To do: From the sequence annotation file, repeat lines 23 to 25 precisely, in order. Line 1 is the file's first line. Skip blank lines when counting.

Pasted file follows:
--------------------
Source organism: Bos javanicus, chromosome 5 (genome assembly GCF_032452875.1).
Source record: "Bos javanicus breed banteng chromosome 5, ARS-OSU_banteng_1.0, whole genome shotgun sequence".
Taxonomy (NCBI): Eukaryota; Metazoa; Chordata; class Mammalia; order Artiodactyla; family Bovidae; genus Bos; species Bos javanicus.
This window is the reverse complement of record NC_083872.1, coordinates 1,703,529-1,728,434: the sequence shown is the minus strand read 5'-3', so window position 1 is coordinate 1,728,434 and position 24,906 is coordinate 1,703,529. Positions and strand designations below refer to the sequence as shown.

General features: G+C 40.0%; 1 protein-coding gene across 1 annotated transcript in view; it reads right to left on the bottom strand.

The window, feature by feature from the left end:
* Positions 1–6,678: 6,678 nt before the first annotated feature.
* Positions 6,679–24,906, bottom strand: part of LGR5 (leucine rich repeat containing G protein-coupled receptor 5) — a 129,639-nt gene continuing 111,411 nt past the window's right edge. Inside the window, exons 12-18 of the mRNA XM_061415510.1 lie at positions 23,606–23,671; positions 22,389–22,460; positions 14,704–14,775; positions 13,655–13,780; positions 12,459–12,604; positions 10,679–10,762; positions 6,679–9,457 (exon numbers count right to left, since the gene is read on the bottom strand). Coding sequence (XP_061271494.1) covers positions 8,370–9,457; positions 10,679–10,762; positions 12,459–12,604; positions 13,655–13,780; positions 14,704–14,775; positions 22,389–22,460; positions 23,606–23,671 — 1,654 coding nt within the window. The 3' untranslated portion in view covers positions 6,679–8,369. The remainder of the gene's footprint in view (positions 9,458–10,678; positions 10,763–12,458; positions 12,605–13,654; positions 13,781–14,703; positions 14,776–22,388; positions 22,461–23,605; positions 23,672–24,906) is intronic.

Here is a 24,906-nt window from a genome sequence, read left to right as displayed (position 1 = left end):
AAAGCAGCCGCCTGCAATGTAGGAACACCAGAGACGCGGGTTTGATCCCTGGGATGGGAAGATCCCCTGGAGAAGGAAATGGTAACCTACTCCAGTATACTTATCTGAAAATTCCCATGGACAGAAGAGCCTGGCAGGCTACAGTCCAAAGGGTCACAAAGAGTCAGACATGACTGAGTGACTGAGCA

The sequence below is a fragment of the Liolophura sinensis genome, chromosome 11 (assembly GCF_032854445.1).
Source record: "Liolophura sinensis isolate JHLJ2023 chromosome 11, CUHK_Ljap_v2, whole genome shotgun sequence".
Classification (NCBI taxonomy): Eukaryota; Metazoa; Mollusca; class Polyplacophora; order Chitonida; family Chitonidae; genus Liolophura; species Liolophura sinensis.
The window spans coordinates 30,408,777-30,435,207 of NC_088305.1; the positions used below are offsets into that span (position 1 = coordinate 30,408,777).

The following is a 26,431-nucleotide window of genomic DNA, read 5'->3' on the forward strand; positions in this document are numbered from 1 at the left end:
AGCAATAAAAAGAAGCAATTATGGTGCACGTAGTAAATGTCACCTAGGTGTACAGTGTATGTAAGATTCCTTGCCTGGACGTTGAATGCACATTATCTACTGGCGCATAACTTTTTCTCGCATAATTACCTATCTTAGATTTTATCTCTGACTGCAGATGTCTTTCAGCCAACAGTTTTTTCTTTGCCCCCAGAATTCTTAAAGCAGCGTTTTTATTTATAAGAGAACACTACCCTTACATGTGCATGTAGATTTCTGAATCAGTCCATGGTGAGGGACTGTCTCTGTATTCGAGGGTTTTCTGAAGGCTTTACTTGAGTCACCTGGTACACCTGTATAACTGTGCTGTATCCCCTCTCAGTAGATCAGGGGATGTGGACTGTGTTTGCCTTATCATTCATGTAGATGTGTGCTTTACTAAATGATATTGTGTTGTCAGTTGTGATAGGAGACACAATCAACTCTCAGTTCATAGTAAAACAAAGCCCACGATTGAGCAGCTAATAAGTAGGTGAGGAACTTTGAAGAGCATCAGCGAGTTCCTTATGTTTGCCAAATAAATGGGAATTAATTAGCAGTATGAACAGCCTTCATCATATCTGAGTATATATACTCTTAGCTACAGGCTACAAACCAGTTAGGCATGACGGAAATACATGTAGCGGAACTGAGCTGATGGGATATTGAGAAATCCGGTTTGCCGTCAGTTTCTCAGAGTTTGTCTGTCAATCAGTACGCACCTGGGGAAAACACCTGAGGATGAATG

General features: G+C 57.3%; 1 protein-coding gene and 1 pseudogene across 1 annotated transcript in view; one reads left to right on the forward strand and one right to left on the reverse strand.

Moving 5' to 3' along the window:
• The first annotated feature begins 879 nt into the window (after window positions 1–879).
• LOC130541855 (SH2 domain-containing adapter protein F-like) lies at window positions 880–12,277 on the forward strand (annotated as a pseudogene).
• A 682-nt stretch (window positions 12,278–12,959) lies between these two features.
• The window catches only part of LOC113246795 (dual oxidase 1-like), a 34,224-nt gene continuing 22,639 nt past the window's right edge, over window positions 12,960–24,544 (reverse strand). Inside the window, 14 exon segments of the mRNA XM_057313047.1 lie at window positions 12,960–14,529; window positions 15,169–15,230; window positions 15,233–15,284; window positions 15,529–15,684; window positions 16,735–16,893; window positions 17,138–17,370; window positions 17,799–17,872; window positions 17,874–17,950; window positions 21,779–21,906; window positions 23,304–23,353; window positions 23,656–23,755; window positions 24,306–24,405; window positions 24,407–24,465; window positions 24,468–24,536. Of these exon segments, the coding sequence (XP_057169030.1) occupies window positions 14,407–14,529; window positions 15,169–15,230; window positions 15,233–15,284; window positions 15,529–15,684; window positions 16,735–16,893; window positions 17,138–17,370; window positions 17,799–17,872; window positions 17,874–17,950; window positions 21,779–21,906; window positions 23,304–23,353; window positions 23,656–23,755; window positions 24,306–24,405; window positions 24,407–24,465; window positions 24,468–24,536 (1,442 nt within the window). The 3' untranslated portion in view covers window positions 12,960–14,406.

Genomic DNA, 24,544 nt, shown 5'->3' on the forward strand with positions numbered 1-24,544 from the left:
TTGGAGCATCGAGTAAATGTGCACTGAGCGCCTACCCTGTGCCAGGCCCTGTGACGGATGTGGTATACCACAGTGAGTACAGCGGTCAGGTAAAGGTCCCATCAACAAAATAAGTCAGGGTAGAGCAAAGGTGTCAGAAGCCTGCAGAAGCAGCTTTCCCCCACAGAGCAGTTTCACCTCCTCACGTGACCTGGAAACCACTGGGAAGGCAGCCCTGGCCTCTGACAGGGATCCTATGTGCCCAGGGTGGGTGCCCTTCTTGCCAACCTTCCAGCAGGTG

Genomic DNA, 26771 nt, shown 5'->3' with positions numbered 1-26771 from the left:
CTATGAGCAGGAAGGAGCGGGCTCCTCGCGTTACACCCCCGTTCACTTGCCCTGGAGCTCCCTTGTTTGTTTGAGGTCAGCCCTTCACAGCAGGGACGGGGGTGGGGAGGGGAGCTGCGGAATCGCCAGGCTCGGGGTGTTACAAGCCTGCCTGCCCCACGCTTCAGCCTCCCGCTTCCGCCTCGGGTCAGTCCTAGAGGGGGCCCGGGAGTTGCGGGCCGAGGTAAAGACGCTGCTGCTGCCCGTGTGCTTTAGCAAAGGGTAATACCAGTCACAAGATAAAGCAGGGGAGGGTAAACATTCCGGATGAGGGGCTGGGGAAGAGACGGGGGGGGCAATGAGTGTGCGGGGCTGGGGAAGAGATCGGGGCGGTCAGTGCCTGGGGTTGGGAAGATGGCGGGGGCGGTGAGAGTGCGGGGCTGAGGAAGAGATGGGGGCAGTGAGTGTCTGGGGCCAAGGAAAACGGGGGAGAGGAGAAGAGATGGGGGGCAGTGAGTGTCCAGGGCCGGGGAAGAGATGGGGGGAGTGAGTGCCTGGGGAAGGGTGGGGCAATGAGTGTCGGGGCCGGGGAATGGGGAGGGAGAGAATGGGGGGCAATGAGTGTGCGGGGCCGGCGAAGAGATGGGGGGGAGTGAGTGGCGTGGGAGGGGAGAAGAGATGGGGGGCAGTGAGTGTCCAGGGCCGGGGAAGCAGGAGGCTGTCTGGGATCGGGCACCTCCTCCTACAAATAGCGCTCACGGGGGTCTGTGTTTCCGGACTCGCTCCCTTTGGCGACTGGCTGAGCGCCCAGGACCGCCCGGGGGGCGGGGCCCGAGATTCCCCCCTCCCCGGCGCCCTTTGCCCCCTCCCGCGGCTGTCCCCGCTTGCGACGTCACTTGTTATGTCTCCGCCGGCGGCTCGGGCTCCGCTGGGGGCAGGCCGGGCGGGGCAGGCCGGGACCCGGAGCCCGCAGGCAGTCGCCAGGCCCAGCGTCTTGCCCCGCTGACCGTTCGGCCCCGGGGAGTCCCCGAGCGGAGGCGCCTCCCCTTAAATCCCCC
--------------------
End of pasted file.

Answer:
Genomic DNA, 24,544 nt, shown 5'->3' on the forward strand with positions numbered 1-24,544 from the left:
TTGGAGCATCGAGTAAATGTGCACTGAGCGCCTACCCTGTGCCAGGCCCTGTGACGGATGTGGTATACCACAGTGAGTACAGCGGTCAGGTAAAGGTCCCATCAACAAAATAAGTCAGGGTAGAGCAAAGGTGTCAGAAGCCTGCAGAAGCAGCTTTCCCCCACAGAGCAGTTTCACCTCCTCACGTGACCTGGAAACCACTGGGAAGGCAGCCCTGGCCTCTGACAGGGATCCTATGTGCCCAGGGTGGGTGCCCTTCTTGCCAACCTTCCAGCAGGTG

Genomic DNA, 26771 nt, shown 5'->3' with positions numbered 1-26771 from the left: